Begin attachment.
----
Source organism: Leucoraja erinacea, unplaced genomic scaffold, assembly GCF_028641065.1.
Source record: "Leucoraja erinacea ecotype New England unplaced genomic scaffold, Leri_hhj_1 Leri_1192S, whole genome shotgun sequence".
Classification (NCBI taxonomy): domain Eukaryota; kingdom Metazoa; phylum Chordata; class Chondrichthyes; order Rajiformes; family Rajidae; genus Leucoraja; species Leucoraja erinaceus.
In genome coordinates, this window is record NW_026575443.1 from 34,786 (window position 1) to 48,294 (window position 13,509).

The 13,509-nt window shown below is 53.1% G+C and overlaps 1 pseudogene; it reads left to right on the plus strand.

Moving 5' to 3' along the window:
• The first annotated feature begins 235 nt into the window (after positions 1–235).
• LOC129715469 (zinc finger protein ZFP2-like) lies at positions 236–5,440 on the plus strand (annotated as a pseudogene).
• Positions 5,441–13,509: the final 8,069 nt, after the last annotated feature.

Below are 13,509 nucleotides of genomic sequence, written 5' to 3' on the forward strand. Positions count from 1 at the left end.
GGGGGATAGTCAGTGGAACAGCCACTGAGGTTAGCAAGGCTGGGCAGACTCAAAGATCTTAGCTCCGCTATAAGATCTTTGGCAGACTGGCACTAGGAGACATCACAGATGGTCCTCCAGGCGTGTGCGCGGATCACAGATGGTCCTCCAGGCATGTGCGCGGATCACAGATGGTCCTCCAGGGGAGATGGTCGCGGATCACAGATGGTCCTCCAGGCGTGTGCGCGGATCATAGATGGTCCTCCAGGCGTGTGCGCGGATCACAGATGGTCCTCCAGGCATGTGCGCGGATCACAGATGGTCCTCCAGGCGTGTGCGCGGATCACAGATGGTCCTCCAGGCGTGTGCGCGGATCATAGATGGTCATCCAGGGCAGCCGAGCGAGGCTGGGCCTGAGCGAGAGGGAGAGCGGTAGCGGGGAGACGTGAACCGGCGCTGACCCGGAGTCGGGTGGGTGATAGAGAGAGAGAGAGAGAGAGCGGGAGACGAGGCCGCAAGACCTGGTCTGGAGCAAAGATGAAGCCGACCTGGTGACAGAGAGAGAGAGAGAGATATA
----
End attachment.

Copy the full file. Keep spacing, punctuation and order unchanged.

Source organism: Leucoraja erinacea, unplaced genomic scaffold, assembly GCF_028641065.1.
Source record: "Leucoraja erinacea ecotype New England unplaced genomic scaffold, Leri_hhj_1 Leri_1192S, whole genome shotgun sequence".
Classification (NCBI taxonomy): domain Eukaryota; kingdom Metazoa; phylum Chordata; class Chondrichthyes; order Rajiformes; family Rajidae; genus Leucoraja; species Leucoraja erinaceus.
In genome coordinates, this window is record NW_026575443.1 from 34,786 (window position 1) to 48,294 (window position 13,509).

The 13,509-nt window shown below is 53.1% G+C and overlaps 1 pseudogene; it reads left to right on the plus strand.

Moving 5' to 3' along the window:
• The first annotated feature begins 235 nt into the window (after positions 1–235).
• LOC129715469 (zinc finger protein ZFP2-like) lies at positions 236–5,440 on the plus strand (annotated as a pseudogene).
• Positions 5,441–13,509: the final 8,069 nt, after the last annotated feature.

Below are 13,509 nucleotides of genomic sequence, written 5' to 3' on the forward strand. Positions count from 1 at the left end.
GGGGGATAGTCAGTGGAACAGCCACTGAGGTTAGCAAGGCTGGGCAGACTCAAAGATCTTAGCTCCGCTATAAGATCTTTGGCAGACTGGCACTAGGAGACATCACAGATGGTCCTCCAGGCGTGTGCGCGGATCACAGATGGTCCTCCAGGCATGTGCGCGGATCACAGATGGTCCTCCAGGGGAGATGGTCGCGGATCACAGATGGTCCTCCAGGCGTGTGCGCGGATCATAGATGGTCCTCCAGGCGTGTGCGCGGATCACAGATGGTCCTCCAGGCATGTGCGCGGATCACAGATGGTCCTCCAGGCGTGTGCGCGGATCACAGATGGTCCTCCAGGCGTGTGCGCGGATCATAGATGGTCATCCAGGGCAGCCGAGCGAGGCTGGGCCTGAGCGAGAGGGAGAGCGGTAGCGGGGAGACGTGAACCGGCGCTGACCCGGAGTCGGGTGGGTGATAGAGAGAGAGAGAGAGAGAGCGGGAGACGAGGCCGCAAGACCTGGTCTGGAGCAAAGATGAAGCCGACCTGGTGACAGAGAGAGAGAGAGAGATATA